There are a lot of “firsts” in medical training. Some are really positive things that we love to talk about
like your first real patient encounter, your first delivery during obstetrics, or your first time diagnosing
something right. But less physicians talk about the difficult “firsts” like failing your first test, losing your
first patient, or being involved in your first code. These can be really difficult and can make you feel
isolated and alone. Training sometimes does not prepare you for these scenarios, which is why we must
talk about them so we can gain better insight and realize we all go through the same emotions.
Code Blue. These two words bring fear into every physician’s heart no matter how seasoned or what
they may tell you. It gets announced over the PA system in the hospital and can cause a tad bit of chaos
with people from multiple specialties running to the room called. It means a patient is dying and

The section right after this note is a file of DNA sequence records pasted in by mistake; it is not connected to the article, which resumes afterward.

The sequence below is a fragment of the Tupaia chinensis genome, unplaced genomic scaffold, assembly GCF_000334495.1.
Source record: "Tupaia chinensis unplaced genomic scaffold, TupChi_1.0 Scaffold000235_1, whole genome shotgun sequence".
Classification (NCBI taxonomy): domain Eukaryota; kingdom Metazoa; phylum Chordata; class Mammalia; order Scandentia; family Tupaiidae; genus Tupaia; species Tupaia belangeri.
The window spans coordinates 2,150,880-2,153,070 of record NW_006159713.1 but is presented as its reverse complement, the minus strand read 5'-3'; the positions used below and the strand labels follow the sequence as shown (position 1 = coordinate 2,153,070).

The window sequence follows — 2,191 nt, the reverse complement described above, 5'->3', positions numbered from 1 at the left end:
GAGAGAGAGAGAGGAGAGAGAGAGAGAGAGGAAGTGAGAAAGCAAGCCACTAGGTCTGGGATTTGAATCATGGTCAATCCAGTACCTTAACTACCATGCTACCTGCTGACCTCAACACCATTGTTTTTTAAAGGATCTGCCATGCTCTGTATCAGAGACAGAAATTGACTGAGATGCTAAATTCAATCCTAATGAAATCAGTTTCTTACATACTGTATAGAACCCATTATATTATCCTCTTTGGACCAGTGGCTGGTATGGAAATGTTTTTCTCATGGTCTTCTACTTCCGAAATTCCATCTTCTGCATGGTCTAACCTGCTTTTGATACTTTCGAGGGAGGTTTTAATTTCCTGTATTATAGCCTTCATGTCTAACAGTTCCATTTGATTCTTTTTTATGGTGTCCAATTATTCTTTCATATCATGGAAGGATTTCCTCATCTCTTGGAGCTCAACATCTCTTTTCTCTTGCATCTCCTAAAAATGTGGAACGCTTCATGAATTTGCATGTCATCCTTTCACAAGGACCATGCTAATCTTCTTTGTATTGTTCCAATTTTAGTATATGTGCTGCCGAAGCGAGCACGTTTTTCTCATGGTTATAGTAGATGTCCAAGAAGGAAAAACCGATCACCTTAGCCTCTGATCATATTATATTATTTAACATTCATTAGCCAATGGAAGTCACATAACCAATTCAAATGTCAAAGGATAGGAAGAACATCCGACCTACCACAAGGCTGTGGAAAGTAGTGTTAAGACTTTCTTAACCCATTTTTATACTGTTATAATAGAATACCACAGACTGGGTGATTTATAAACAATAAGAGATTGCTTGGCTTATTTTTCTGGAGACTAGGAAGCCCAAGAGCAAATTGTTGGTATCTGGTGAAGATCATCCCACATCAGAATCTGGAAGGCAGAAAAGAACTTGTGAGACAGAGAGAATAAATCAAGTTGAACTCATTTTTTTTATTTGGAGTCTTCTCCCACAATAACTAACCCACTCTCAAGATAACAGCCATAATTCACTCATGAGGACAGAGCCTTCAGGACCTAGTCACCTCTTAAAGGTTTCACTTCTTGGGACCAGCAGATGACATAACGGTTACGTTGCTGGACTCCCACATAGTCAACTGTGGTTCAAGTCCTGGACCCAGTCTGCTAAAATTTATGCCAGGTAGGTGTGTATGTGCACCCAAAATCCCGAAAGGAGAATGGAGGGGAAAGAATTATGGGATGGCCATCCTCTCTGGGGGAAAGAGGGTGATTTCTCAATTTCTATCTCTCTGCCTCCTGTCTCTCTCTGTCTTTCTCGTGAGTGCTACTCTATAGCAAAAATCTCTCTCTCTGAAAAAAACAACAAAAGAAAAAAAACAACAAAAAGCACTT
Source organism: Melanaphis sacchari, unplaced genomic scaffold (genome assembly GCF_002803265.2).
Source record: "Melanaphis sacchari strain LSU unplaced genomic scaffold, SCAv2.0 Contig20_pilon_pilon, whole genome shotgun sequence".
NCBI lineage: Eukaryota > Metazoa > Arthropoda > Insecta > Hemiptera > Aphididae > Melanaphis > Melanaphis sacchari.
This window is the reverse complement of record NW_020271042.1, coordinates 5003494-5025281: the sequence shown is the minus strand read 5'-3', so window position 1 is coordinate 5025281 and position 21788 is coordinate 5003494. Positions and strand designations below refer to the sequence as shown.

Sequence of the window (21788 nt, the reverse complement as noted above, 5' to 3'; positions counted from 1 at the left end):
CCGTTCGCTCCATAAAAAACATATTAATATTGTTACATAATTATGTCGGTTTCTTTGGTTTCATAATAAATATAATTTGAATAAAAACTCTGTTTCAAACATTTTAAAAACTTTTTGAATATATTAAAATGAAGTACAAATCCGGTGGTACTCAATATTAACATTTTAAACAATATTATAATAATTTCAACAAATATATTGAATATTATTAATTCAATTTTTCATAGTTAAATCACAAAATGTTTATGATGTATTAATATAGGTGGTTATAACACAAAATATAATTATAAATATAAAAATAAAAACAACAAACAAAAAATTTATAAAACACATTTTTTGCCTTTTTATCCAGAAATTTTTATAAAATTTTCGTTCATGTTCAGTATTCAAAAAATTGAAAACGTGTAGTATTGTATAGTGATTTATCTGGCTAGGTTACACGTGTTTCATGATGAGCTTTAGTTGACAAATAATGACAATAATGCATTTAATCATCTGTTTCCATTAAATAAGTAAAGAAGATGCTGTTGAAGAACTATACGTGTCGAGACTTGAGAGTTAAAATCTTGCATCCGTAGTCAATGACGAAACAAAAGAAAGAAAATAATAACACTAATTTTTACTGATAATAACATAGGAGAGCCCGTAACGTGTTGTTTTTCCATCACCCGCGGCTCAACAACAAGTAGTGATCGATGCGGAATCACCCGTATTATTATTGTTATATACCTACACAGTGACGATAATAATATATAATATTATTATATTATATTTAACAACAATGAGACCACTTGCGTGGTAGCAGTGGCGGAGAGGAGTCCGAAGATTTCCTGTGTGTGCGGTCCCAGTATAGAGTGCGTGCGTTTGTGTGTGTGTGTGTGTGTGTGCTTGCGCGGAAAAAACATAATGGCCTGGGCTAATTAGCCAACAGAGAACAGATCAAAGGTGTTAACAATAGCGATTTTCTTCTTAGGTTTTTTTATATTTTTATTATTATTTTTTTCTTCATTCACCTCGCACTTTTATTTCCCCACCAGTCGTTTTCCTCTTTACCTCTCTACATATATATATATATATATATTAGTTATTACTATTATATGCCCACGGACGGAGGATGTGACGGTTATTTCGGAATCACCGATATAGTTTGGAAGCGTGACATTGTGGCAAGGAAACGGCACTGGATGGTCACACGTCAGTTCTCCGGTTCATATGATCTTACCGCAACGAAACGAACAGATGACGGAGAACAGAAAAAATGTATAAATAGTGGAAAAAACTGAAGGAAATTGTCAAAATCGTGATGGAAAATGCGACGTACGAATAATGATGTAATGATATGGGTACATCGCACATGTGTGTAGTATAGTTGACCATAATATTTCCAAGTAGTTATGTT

requires immediate resuscitation.
I remember my first code blue like it was yesterday. He was only a teenager. He was an athlete with a potential sports career ahead of him. He was healthy with no underlying illnesses. He had such a bright future…until he rolled into our pediatric ICU.
I was on my first PICU rotation in residency. We got a call for a transfer from a nearby emergency
department. “We have a teenager in respiratory failure with pulmonary hemorrhage. We have
intubated him and are requesting a transfer.” He had been diagnosed with the flu just a few days prior.